Two years later, that vision of providing jobs has faded due to the lack of contracting opportunities by–surprisingly–the very community Brown hoped to help…his own.
“Black consumers don’t trust Black contractors, Brown lamented in a recent interview. “If this continues, I’ll go out of business. We (Black contractors) need to do something to regain the trust of the community.
Brown recalled the time an area church promised him two jobs. “My bids were the lowest; but they gave the jobs to a White contractor and a Latino. I waited one year for those jobs based on word of the person I was dealing with at that church.”
In March, Brown had 10 roofing jobs promised to him. But out of those 10 only two materialized as actual work.
“It’s frustrating and discouraging as a Black contractor who has put a lot of time and training into what I’m doing only to have doors slammed in my face by other Black people.”
“People in our community would rather deal with Mexican or White contractors and pay the full amount, though I give my customers’ a deal (on the price of the work).
Brown did an informal survey of 100 people, some of whom were customers, asking them why they don’t deal with minority contractors. Brown said 95% of those who responded said they won’t deal with Black contractors and can’t be convinced to do so.
“A friend of mine called a contractor to do some work for him,” Brown recalled. “When my friend found out the contractor was Black, he backed out of giving that person the job.”
White contractors who are lax in their practices, Brown revealed, have no problem getting contracts. “We (Black contractors) give discounts and we still don’t get any work.”
Brown believes the number one reason for Black reluctance to do business with their own is trust; Black folks just don’t trust Black folks.
That trust, Brown says, has been eroded by unscrupulous Black contractors who take advantage of unwitting Black consumers; doing shoddy work for hundreds–and sometimes–thousands of dollars.
Another complaint is punctuality; being on time. “The people I’ve talked to complained they (Black contractors) were never on time–always late. When they did come, they didn’t finish the job on time and it was half-done.”
Brown admitted some Black contractors come to a job high on drugs or are frauds who prey on single women and the elderly. “You have contractors who aren’t even educated in their field, let alone licensed, bonded or have insurance”
There is also a fear of theft. Black people Brown questioned didn’t feel comfortable leaving their homes and belongings with another Black person–in this case a Black contractor.
Brown understands the negative feelings and frustrations of the community and believes he’s just as much a victim of the unscrupled contractors as consumers.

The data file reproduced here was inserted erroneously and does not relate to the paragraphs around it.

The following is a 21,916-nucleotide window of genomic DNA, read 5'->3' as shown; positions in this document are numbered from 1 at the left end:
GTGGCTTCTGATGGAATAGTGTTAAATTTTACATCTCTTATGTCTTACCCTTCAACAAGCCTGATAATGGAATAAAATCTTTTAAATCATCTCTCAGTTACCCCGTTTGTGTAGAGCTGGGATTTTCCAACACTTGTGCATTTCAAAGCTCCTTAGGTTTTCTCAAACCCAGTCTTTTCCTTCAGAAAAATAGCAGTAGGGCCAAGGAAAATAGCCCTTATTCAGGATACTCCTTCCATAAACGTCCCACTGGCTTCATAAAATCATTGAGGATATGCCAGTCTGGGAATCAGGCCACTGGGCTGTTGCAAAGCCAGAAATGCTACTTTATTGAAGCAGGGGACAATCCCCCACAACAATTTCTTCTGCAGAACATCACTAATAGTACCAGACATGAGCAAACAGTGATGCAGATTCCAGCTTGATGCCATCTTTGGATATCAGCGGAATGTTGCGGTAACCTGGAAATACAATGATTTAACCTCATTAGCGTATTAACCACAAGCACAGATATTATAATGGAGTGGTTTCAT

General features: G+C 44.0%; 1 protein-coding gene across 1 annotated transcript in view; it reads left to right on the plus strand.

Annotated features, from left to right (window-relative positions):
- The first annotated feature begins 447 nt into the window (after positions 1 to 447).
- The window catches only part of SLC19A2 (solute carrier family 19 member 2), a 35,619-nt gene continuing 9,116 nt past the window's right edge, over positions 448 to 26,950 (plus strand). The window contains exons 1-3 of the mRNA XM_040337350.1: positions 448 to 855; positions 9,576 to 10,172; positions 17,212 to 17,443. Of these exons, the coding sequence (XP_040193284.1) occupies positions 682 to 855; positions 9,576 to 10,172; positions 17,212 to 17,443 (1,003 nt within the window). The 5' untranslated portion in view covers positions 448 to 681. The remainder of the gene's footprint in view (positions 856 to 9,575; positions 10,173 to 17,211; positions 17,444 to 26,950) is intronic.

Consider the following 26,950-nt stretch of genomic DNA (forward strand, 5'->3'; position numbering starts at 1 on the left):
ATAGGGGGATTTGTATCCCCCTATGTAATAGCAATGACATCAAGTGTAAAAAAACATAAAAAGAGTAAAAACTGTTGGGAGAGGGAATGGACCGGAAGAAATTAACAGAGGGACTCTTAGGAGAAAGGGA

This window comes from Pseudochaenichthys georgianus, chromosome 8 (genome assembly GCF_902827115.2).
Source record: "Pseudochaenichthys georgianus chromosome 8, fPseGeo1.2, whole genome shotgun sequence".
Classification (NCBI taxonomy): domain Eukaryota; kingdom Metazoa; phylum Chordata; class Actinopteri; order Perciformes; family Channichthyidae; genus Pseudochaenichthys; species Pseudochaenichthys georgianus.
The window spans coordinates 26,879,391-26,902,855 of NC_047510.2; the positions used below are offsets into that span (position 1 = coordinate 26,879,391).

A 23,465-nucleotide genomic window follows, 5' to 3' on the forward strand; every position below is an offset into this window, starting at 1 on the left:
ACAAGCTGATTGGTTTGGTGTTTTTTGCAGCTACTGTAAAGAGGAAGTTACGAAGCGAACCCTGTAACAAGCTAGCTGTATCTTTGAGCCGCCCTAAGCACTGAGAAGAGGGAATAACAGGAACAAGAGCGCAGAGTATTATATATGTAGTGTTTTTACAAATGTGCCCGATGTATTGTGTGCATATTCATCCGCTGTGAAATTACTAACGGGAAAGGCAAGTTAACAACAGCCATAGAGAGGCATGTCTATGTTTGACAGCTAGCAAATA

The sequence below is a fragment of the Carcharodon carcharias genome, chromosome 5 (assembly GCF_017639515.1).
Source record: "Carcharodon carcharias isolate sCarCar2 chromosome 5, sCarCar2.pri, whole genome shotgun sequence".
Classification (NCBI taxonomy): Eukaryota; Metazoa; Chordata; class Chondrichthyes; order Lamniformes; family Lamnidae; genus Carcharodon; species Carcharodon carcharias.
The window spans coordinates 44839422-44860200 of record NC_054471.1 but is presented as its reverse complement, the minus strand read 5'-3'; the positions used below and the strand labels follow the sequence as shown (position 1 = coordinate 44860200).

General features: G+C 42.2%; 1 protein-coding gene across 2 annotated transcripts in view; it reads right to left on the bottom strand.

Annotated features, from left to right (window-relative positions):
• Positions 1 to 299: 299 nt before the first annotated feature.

“I’ve talked to other licensed Black contractors who are going through the same thing of their own not hiring them. What do we need to do to move forward?
“For those of us who are legitimate, it’s hard,” Brown said. “We’re not begging or looking for handouts. We (Black and minority contractors) need to come together and help each other.”
Brown credited the Black chambers of commerce for their efforts in providing networking opportunities that can lead to contracts in the community.
He also credited the city and state for their efforts in providing work for him and other Black contractors.
But city and state work isn’t enough, said Brown, when their are opportunities in the community he and other Black contractors can’t get because of a “White ice gets cold” mindset.
“We just need an opportunity to prove we can do the work as well as anyone else.”
Despite his struggles, Brown’s business still manages to give back to the community that hasn’t been receptive to what he has to offer.
Though a non-profit 501-3C, ReEnergy Works takes 10% of its total profits and invests it back into the community.
“We’re striving to buy our own building for the business,” said Brown, who added the facility would be used to train individuals coming out of prison and provide them work.
“A lot of people will be coming out of prison who won’t be able to find jobs. I’m willing to provide jobs to them.”
If Brown’s dream comes to fruition, those former prison inmates would be trained in HVAC (heating and air conditioning), electrical, weatherization, roofing, home improvement and demolition.
“We’re a growing company,” said Brown, who added that despite his woes says business is okay. “But we can’t keep growing if we dont’ get hired to do the work.”
LETTER TO THE EDITOR
To the Editor:
It is a shame that during the days when Milwaukee temperature and humidity is breaking records for summer weather we have a place like the Calvin C. Moody Pool, located on 22nd and Burleigh Street is vacant and not being used.
This building sets idle, doors are covered with boards, weeds growing around the building and no sign of life exists near or around this beautiful brick building. It just sits idle and closed.
Just think of the impact it could make on this community if it was up and running. The community could cool off and learn to swim, thus helping to keep kids off the streets and assist in helping the youngsters say out of trouble.
We all know when it comes to the children, “an idle mind is the devil’s workshop!”
What a waste and where is the community outrage?
Lester L. Carter–Carter’s Drug Store
Question of the Week: “What did you do on the Fourth of July?”
Tyson Randolph: “I started my day working and finishing it off by the lakefront with my brothers watching the fireworks.”
Quintrell Harper: “I started my day on the fourth coming to the (barber) shop and cutting (hair). Then I made my way to my family’s house.”
Franchesca Langdon-Robinson: “We went to my parents’ house to barbeque. Everyone had to bring a dish and share it with the whole family.”
Arphelia Bynum: “I picked up my granddaughter and spent time with my husband and my children.”